I wasn't around when Gus was "the man" here, but I can see that we all owe him a debt of gratitude. The same goes for Bruce, who took up the banner and continues to run with it. Also Tony, who is the silent member of the team, coming to the rescue when needed. All three of you have my thanks, and the appreciation of everyone here.
Thank you Gus. It must be rewarding to see what your brainchild has become and how much it helps so many people. You have truly made a diference in many lives.
For nostalgic purposes, I went back to the beginning of the Old Forum which goes back to 2002 and read many of the postings and sage advice from the past legends of the Forum. It is really good reading. Many of these fellows who once posted on the Forum several times per day on a wide variety of subjects, no longer participate. I wish there were some way to get them to come back. Anyone who knows any of them and their e-mails ought to give it a try. The Model T has not changed and we can use their knowledge, enthusiasm and dedication to the hobby. Jim Patrick
There are several other early birds who have yet to chime in here, such as Fred Houston and Ron Patterson. What kind of luscious lobster do you serve in Kentucky, Ron, now that you moved from Boston area?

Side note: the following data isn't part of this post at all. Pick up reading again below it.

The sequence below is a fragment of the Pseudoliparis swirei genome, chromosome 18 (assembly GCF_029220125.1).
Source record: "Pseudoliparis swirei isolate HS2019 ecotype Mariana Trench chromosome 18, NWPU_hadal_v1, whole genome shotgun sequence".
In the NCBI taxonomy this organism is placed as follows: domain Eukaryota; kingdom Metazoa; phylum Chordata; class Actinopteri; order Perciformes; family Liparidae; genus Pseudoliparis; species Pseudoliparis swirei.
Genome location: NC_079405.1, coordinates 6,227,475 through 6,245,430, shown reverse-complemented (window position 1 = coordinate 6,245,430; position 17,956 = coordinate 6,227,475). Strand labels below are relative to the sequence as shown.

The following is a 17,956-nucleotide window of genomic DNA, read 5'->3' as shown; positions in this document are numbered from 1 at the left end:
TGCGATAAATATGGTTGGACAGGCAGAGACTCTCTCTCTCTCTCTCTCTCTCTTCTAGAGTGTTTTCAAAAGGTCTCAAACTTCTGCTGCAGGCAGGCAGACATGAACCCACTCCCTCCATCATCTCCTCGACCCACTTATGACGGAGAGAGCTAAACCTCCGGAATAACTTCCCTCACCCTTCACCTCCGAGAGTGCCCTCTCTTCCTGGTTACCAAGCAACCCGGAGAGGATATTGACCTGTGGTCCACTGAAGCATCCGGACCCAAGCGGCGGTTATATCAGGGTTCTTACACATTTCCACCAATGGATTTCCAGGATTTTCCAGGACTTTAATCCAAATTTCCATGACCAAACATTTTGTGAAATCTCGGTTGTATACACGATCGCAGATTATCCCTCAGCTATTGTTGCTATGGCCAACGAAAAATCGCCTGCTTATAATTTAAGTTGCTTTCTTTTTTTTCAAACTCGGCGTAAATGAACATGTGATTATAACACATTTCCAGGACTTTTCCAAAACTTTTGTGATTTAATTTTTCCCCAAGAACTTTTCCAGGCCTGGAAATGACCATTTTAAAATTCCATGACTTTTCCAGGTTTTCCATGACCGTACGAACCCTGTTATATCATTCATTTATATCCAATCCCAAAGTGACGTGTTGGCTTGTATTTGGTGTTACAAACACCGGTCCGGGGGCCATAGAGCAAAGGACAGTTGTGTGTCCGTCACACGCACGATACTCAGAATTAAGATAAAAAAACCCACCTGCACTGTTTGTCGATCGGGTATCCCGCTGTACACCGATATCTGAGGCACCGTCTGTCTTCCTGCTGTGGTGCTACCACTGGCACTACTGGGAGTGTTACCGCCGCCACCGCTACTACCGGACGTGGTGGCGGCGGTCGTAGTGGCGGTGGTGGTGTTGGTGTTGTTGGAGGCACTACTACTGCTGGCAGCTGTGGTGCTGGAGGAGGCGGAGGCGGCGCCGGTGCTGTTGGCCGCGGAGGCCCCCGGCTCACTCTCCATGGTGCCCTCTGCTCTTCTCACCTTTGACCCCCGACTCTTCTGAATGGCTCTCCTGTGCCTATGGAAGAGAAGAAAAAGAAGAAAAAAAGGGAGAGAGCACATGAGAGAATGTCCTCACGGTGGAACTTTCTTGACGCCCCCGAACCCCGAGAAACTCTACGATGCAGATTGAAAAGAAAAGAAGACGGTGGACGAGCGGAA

Ron and his bride fed John and I one night just ahead of the 2000 Greatrace. What a treat.
You've seen the sign, "A clean desk is the sign of a sick mind." What do you call someone with a spotless garage and workshop? That's Ron. I admire such industry in a person, and my wife wishes I had more of it.
Been here from the beginning, hooked up with RD the first time he came through town running the GR, and his buddies, George Shelby too. For you who remember it was the time of dial-up and when you uploaded a picture it was small, under 75K. The pictures in the photo gallery are larger because you would send the picture in to be scanned and then put on the server. One other option was to get the days postings to the forum as an e-mail, this worked best when on a slow modem.
"the time of dial-up" What'd ya talk, What'd ya talk?--I"m still on dial-up; all 19K of it! Phone company won't give us any better out here, and there's no cable, nor southern clear exposure for a satellite!
And it ain't no fun 'neather, most sites freeze up, even long posts here require many "reloads"